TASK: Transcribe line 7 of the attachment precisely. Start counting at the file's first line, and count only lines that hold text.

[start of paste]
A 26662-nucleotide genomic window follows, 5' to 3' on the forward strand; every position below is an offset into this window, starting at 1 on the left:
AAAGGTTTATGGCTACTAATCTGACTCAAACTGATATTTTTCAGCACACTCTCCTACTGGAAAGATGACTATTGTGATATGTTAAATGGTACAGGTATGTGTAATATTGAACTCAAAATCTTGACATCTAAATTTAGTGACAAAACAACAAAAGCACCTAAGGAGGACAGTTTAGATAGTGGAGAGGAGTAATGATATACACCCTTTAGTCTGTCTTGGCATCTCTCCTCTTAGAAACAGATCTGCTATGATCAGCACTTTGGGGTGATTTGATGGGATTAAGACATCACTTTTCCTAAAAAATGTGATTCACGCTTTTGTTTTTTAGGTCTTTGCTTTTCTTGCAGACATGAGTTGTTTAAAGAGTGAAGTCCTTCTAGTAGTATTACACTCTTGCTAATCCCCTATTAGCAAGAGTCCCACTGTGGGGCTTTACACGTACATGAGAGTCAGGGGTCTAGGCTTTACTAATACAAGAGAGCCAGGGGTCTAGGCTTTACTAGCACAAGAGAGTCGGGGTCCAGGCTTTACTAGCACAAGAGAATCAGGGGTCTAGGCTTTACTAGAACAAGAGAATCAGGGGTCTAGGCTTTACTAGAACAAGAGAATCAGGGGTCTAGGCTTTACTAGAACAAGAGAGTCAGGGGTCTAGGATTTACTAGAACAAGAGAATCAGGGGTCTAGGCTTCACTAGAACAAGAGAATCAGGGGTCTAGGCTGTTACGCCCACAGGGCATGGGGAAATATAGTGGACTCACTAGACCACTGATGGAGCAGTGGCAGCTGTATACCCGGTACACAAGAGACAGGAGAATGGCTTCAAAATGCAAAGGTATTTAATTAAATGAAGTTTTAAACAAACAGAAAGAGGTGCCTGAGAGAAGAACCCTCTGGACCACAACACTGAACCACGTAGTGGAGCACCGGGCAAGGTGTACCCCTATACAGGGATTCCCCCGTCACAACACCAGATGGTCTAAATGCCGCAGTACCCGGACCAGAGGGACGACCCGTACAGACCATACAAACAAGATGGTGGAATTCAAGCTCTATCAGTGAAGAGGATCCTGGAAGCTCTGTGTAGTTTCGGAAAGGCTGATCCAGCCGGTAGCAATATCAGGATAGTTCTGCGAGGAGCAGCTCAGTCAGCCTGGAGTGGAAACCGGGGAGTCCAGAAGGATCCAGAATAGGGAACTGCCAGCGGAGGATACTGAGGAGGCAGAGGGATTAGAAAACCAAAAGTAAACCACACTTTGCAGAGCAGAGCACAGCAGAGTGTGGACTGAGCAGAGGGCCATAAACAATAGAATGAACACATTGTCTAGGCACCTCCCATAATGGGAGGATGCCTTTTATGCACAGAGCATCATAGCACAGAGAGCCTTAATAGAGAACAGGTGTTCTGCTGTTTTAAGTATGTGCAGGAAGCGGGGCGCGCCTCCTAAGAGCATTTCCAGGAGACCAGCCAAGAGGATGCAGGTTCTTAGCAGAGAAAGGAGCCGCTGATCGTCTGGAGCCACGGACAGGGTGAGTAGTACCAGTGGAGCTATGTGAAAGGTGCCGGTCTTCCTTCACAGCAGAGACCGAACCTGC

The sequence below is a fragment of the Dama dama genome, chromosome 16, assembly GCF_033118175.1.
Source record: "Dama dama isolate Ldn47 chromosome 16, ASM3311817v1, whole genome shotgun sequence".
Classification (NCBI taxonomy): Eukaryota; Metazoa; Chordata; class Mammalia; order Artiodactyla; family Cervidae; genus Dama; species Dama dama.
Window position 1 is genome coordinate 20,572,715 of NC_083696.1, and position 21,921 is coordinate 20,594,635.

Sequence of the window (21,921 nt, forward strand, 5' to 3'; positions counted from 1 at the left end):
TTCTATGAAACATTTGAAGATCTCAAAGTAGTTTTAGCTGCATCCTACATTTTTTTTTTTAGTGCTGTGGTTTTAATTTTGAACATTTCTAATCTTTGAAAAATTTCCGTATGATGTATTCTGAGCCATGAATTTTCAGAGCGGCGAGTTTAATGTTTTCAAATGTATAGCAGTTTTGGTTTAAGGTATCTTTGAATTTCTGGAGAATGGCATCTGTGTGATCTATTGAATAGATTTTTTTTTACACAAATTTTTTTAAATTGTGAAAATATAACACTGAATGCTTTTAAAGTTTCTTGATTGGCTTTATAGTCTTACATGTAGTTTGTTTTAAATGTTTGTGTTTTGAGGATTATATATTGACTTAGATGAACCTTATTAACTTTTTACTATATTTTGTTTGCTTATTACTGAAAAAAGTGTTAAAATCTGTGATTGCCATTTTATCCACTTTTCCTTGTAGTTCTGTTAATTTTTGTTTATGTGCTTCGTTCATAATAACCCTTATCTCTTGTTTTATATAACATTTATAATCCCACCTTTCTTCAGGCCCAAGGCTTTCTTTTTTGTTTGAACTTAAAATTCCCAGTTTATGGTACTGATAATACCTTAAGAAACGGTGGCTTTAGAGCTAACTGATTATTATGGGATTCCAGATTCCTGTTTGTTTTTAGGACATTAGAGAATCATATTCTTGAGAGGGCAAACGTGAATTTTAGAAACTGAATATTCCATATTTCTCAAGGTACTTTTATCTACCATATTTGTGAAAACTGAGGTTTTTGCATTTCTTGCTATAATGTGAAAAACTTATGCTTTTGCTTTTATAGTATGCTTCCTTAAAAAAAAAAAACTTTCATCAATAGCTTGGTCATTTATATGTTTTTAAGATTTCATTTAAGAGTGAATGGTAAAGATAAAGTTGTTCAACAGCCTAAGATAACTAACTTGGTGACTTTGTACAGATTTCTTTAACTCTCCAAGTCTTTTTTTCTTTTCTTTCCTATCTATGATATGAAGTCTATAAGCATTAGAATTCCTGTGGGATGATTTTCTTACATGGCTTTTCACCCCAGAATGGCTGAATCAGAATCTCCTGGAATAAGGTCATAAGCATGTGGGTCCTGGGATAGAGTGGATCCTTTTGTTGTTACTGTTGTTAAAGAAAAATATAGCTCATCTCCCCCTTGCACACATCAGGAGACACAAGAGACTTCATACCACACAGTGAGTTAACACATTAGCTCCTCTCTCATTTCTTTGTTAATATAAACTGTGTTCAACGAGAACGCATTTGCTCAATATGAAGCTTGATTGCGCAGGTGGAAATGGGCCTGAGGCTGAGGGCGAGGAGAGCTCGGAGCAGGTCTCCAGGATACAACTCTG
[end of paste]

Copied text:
Sequence of the window (21,921 nt, forward strand, 5' to 3'; positions counted from 1 at the left end):